Alec Lytle,
The TVD First Date

“For me, vinyl has always been the only true representation of a record album. When I grew up, it was the era of the cassette tape, giving way to the CD. But, my parents didn’t have much extra money, so our version of a stereo system was an old console hi-fi from the ’60s with a built-in turn table and AM radio tuner that they had somehow come across years earlier. I also had four older sisters who seemed to posses the pinnacle of cool music. So for the most part, all this music that I was being exposed to as a child was on vinyl.”

“I remember my parents had an eclectic mix of vinyl, from my mother’s Joni Mitchell, Beatles, and classical albums to my father’s jazz records, and then all the stuff my sisters had. I know I destroyed my share of records as a small child trying to get them on and off that console hi-fi.

In hindsight, my parents had quite a bit of patience to let me ‘put a record on’ by myself, and probably some forethought to the importance of self-guided music discovery. I never knew what new sounds would come from the next record I’d put on the platter, so I kept listening to the next one, and the next one… I am sure it sounded technically terrible, but I remember the records on that old hi-fi creating a warm, comforting, and entirely enveloping experience.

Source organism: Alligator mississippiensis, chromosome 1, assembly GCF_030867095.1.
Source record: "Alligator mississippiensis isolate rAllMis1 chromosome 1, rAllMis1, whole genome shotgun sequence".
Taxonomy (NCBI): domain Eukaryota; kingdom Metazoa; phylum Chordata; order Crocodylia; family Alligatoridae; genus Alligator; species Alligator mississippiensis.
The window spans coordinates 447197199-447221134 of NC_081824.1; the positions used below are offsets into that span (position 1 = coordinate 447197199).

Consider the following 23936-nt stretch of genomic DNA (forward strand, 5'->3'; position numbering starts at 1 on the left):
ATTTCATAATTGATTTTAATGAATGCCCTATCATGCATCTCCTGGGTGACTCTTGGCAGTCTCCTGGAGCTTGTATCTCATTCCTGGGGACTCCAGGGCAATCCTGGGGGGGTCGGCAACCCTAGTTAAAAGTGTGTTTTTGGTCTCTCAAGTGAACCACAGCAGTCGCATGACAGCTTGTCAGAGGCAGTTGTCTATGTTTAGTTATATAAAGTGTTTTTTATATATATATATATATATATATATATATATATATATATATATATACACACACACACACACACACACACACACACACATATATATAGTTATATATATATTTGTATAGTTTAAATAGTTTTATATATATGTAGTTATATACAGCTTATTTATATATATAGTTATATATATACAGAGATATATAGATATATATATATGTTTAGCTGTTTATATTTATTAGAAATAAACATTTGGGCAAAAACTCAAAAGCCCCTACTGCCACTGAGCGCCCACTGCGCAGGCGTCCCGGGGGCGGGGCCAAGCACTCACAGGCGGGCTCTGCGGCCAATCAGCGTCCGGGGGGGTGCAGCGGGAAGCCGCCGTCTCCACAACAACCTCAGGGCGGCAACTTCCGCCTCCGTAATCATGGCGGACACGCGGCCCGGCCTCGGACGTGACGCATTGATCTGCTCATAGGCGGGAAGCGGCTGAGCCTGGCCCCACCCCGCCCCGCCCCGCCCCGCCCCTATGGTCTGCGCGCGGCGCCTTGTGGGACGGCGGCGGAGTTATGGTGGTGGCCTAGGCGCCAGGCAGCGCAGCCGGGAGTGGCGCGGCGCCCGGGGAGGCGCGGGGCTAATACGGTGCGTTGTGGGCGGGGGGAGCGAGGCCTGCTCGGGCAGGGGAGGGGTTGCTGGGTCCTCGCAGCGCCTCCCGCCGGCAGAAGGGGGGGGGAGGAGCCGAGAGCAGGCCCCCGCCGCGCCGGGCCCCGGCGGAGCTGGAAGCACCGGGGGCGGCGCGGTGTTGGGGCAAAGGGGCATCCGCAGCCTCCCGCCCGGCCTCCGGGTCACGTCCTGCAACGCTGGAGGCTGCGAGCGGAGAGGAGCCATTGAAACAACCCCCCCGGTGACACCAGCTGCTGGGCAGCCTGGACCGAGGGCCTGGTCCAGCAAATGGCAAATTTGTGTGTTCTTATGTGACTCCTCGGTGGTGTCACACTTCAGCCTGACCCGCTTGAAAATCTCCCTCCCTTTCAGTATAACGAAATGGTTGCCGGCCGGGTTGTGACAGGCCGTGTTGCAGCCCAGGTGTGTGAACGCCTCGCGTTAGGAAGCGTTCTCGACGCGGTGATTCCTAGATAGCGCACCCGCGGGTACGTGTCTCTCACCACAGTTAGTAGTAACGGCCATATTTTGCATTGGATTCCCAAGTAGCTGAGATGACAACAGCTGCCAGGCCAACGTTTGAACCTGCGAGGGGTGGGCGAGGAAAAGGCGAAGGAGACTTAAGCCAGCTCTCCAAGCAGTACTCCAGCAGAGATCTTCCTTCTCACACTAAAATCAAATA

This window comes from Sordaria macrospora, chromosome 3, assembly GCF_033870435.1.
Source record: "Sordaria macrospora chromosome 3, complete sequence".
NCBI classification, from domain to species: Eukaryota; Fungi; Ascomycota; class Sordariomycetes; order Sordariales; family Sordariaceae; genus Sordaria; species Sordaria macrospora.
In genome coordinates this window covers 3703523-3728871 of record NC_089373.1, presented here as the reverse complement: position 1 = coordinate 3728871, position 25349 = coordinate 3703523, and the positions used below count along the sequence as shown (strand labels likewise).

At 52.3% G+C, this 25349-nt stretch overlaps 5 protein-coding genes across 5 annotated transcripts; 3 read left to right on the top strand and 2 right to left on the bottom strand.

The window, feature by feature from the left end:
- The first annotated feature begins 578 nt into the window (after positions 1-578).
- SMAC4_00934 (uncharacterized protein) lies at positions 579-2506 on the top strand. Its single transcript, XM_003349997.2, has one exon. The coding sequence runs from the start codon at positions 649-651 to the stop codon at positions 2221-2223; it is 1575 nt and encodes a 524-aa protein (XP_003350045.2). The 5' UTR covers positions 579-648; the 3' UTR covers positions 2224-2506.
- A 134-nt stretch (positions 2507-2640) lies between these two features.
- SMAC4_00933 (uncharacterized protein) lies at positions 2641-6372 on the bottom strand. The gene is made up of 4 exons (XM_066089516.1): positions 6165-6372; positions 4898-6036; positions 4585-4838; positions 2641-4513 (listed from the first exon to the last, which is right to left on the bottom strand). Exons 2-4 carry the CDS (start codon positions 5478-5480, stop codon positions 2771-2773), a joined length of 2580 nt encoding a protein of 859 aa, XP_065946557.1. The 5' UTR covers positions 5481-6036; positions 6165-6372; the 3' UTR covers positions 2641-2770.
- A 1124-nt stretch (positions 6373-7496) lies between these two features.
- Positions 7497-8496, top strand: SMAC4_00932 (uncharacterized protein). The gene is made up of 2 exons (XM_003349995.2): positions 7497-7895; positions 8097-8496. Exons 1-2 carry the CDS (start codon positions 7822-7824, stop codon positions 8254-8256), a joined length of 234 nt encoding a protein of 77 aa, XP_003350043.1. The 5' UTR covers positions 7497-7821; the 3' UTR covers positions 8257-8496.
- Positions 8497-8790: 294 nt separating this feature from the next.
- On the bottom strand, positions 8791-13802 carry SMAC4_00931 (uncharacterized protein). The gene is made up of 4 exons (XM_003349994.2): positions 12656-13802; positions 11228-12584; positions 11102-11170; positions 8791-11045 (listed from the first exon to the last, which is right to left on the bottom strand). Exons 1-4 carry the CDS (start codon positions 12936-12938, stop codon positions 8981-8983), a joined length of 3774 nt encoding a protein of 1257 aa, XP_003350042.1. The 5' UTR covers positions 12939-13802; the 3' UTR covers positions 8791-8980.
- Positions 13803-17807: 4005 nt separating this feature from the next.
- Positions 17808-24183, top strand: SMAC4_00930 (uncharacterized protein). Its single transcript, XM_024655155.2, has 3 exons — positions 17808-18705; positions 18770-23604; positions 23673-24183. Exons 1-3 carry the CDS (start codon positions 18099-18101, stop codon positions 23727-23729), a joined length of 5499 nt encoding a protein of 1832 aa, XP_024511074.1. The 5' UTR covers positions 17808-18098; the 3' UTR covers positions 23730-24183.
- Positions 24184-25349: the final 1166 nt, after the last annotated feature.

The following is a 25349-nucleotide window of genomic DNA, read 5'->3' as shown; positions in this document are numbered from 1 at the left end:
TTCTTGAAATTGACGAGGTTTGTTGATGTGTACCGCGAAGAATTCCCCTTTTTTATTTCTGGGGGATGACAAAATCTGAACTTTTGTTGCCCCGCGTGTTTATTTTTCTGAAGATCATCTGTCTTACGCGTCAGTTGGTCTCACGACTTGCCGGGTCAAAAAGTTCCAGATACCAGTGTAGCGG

When one of my grandparents passed away, about ten folios of old 78 RPM records came to our house. They usually had four to six records in a booklet with brown paper sleeves bound together like a book. The one that sticks out in my mind was Nat King Cole. Each side contained one scratchy song on the heavy, brittle shellac and slate disks. But Nat King Cole’s smooth voice still cut through and translated on those disks. That started to give me a respect for the enduring and historical quality of a record.

So, when it came time for me to make my debut solo record, The End of Ours, I only could think of it on vinyl. A record has never felt quite ‘real’ to me when on CD or as some digital files… I wanted to make a REAL RECORD like the ones that kept me so enthralled as a child. A vinyl record has history, and meaning, and feel… the packaging, the artwork, the time it takes to listen to a side.

And did I mention that I’m not a big fan of ‘shuffle?’ You can’t shuffle vinyl LP’s… thankfully.”
Alec Lytle

Alec Lytle & Them Rounders ‘The End of Ours’ was mixed by the legendary Bob Clearmountain, mastered by Bob Ludwig, with vinyl plates cut by Bernie Grundman Mastering.

It will be available on 180g vinyl with special edition tip-on style gatefold packaging and a full-size 12-page lyric and artwork booklet featuring paintings by Lisa Golightly.

Alec Lytle Official | Facebook | Twitter | Bandcamp

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